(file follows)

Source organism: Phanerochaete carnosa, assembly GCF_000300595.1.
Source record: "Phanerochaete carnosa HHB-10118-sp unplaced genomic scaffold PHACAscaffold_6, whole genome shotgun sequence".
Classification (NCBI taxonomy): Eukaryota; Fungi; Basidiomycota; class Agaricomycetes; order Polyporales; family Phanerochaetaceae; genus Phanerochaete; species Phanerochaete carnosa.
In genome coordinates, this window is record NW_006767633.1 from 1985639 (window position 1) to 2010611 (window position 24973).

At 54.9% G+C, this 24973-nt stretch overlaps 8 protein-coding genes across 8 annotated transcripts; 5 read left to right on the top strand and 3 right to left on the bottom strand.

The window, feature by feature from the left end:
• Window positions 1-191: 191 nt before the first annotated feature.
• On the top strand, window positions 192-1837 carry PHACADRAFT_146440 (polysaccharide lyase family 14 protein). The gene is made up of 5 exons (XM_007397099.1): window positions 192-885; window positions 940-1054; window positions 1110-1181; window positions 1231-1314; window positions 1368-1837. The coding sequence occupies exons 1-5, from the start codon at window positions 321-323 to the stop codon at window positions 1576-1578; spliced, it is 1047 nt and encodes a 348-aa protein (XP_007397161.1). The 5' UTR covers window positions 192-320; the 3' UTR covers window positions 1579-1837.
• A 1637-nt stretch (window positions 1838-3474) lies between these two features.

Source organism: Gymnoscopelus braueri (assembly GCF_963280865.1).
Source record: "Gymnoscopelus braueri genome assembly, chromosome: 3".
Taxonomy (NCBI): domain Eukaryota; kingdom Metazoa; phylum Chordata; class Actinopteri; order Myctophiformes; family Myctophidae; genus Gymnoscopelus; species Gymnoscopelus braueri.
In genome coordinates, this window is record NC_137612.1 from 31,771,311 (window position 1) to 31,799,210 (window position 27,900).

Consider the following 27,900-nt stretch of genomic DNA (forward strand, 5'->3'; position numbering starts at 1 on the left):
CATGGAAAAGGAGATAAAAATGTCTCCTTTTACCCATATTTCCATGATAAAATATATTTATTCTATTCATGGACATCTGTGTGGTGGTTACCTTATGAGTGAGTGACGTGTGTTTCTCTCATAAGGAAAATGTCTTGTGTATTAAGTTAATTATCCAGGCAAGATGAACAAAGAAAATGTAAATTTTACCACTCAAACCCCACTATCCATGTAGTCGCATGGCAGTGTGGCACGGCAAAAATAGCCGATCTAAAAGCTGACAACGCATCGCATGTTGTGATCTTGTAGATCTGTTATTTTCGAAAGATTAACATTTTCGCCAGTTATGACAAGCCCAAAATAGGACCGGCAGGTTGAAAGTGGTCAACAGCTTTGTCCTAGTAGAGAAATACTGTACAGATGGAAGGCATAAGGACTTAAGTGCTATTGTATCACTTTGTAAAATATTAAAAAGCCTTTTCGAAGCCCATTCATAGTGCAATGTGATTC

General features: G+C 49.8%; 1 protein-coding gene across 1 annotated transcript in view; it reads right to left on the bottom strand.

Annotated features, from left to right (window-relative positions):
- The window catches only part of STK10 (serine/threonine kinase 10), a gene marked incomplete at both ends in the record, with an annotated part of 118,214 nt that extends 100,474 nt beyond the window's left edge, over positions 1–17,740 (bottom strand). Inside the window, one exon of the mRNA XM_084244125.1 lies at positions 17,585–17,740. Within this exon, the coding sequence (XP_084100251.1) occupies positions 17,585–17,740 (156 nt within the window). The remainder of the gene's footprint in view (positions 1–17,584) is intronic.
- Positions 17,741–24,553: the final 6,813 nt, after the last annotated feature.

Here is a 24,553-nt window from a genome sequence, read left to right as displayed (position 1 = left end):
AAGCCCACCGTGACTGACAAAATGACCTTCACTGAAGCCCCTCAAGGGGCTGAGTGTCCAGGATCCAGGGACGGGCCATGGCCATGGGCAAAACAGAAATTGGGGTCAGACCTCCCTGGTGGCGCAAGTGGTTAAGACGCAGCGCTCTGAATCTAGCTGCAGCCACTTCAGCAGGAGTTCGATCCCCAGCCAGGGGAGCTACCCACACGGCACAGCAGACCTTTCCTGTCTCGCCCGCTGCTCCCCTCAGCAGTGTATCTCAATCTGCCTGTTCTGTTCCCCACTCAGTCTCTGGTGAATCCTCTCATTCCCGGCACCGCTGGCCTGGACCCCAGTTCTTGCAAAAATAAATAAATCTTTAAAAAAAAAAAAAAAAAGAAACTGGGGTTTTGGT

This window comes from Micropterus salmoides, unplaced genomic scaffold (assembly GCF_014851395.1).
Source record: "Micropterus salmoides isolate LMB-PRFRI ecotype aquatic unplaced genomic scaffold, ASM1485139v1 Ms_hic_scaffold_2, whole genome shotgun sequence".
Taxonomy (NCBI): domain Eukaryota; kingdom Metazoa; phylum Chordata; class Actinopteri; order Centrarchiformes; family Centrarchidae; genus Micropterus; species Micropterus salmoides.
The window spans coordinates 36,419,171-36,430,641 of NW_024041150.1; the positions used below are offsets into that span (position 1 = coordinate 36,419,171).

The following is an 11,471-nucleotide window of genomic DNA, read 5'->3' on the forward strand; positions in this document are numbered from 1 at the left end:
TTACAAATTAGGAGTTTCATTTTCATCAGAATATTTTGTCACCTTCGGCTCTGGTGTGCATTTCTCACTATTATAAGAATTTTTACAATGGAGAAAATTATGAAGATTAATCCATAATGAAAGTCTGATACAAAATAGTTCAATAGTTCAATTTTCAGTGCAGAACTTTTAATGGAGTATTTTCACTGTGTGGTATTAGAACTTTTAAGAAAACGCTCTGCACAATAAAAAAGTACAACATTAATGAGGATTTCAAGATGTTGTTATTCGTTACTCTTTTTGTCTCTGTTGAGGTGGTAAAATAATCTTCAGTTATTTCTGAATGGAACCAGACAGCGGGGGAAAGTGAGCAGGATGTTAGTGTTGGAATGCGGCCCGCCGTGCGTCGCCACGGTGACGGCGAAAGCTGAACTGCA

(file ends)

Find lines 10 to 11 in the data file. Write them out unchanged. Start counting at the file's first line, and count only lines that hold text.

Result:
Source organism: Gymnoscopelus braueri (assembly GCF_963280865.1).
Source record: "Gymnoscopelus braueri genome assembly, chromosome: 3".